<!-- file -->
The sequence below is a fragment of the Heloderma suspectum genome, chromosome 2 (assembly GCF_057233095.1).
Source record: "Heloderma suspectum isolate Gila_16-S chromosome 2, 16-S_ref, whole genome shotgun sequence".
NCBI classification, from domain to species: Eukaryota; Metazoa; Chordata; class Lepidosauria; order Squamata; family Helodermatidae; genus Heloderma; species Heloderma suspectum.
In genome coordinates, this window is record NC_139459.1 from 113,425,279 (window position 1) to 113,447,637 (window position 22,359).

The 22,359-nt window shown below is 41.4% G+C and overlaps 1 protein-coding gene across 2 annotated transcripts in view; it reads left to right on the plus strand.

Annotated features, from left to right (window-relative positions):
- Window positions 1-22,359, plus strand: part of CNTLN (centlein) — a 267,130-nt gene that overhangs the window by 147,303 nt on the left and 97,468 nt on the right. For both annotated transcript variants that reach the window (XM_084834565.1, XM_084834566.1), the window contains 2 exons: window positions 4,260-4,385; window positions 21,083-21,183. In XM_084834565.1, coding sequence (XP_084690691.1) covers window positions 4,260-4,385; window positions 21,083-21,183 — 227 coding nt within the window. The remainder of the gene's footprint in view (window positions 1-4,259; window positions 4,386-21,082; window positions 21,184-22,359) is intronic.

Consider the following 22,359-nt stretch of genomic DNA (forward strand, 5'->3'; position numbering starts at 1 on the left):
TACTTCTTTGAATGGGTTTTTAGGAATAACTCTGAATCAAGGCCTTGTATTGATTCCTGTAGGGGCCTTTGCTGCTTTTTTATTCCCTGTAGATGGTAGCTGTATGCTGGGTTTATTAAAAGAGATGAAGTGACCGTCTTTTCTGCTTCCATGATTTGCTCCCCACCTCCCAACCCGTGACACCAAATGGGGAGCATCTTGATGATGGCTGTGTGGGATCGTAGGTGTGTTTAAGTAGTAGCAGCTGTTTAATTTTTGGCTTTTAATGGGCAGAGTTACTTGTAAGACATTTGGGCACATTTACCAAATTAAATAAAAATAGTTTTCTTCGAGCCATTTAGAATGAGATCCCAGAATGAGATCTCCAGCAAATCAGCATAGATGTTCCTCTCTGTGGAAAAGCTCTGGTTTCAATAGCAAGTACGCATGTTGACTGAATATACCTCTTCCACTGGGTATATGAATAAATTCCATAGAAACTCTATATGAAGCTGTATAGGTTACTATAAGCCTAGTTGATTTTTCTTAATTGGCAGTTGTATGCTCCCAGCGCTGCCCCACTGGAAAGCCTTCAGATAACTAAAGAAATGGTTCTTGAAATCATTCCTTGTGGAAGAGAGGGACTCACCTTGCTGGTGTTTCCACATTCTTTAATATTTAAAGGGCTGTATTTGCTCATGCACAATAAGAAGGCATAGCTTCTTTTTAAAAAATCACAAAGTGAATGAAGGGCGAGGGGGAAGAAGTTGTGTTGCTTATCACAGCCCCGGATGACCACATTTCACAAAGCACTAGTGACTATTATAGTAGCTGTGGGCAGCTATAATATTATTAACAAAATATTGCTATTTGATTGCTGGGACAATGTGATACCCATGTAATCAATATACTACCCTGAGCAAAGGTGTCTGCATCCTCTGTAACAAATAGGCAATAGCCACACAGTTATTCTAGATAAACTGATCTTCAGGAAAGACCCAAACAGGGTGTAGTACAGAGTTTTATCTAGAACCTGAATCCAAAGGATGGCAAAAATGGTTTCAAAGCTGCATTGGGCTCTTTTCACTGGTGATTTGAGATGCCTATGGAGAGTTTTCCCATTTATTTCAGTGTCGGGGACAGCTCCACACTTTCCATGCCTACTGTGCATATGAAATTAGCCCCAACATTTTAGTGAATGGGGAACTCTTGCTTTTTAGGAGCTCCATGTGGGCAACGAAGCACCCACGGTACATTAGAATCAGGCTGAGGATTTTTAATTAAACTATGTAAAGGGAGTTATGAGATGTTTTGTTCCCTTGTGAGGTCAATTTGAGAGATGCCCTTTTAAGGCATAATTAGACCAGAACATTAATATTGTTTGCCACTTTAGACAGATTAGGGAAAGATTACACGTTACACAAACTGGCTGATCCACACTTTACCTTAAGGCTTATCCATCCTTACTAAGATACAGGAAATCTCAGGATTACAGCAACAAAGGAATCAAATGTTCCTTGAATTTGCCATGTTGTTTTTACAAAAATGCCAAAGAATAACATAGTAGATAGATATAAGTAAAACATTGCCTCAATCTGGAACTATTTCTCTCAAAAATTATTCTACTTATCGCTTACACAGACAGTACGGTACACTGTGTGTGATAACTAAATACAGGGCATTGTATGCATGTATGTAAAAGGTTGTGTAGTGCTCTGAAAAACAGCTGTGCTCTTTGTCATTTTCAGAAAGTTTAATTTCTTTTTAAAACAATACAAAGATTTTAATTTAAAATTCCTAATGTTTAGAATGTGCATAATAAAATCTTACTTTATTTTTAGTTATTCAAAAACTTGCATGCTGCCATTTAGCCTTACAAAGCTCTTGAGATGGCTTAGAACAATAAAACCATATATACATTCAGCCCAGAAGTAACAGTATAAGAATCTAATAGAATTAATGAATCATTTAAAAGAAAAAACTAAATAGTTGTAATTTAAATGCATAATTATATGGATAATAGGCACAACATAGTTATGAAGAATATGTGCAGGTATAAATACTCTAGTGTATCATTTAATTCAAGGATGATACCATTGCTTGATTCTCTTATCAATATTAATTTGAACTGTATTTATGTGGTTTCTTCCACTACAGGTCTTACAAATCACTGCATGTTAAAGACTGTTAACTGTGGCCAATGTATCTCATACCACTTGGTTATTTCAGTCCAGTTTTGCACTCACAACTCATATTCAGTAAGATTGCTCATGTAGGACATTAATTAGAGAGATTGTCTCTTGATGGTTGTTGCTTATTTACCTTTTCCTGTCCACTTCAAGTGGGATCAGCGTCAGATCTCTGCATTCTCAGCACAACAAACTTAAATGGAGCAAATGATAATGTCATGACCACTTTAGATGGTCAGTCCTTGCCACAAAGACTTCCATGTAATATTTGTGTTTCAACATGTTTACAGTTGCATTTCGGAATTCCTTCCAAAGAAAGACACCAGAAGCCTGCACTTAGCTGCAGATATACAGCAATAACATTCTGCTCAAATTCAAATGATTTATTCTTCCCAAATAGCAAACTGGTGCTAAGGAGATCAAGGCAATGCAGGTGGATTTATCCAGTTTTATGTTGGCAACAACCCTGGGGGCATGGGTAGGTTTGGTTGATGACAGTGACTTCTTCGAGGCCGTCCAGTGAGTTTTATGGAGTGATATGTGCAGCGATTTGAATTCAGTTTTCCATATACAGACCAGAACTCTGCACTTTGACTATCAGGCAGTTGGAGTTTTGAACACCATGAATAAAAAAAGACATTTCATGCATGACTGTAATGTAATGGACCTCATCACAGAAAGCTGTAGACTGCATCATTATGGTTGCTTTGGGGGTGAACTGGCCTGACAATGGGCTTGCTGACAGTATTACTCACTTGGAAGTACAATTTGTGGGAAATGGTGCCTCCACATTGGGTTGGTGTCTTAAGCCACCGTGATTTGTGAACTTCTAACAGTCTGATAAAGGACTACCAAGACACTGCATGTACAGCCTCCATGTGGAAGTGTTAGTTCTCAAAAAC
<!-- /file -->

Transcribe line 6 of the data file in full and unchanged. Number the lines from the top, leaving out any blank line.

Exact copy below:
Annotated features, from left to right (window-relative positions):